1. What are the distinguishing features of your organization?
The Asiatic Research Institute (ARI) was founded as the ROK’s first university-affiliated research institute in 1957 when research on the Asian region was almost nonexistent. The ARI has been carrying out comprehensive research on social, cultural, historical, political, and economic aspects of Asian countries with the mission of contributing toward enhancing human understanding of each other and promoting cultural progress. The institute has engaged in prolific research on Northeast Asian relations among the ROK, China, and Japan; in addition, some studies have concentrated on North Korea. The institute has published hundreds of volumes in multiple research series and sourcebooks about East Asia.
This year marks the ARI’s 60th anniversary. The institute has sought to establish a research network at home and abroad since its inception, and it has maintained close research exchanges over a long period with other research institutes in Northeast Asian countries. Based on its human and physical research infrastructure constructed over time, the ARI is striving to fulfill its vision to become one of the world’s finest comprehensive research institutions focused on Northeast Asian studies.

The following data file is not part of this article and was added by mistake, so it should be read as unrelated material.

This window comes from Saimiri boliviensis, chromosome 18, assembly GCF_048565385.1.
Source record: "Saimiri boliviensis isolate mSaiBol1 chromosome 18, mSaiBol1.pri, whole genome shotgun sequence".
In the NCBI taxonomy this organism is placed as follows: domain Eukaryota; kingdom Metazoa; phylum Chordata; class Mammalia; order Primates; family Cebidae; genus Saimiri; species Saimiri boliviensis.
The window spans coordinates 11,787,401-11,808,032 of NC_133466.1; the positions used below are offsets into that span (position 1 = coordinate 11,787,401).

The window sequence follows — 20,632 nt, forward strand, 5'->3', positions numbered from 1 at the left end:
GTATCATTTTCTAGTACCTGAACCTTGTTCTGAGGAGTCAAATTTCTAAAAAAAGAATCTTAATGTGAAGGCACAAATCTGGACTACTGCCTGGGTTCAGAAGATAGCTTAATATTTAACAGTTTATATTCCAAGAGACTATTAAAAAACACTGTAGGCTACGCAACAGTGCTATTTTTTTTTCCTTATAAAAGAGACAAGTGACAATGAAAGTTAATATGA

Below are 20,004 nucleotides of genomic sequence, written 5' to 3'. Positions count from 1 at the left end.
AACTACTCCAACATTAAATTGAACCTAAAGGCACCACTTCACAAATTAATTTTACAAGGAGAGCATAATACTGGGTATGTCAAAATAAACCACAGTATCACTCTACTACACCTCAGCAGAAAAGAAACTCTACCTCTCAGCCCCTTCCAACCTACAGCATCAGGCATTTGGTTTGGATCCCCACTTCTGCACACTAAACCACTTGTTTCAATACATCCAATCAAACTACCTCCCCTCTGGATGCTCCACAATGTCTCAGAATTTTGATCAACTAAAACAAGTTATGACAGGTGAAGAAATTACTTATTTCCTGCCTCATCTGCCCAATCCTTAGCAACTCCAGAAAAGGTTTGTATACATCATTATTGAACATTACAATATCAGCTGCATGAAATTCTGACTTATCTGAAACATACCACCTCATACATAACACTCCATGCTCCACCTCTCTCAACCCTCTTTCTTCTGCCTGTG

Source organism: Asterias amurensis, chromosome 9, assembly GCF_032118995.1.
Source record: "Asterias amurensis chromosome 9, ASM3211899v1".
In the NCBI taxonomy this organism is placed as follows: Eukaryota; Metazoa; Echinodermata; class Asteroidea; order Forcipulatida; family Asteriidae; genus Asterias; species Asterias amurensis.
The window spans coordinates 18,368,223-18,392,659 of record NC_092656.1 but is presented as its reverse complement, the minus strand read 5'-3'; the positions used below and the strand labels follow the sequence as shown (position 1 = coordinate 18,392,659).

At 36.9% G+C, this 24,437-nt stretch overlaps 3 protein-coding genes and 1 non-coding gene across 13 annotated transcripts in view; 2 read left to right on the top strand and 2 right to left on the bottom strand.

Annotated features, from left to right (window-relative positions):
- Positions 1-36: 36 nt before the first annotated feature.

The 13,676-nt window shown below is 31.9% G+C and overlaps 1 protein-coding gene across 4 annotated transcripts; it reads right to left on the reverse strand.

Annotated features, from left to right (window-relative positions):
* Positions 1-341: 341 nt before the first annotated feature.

2. What kinds of researches related to the three countries have been conducted in your organization? Please introduce your previous and current research.
The ARI has ample experience in research collaborations with other international institutes when it comes to Northeast Asia studies. The most representative achievement is the Korea-Japan Joint Research Series consisting of 21 volumes that were published in both the ROK and Japan as a result of 10 years of research beginning in 1996 through the ROK-Japan Joint Research Forum. The institute has also carried out a variety of collaborative projects with research institutes from Chinese universities on a regular basis.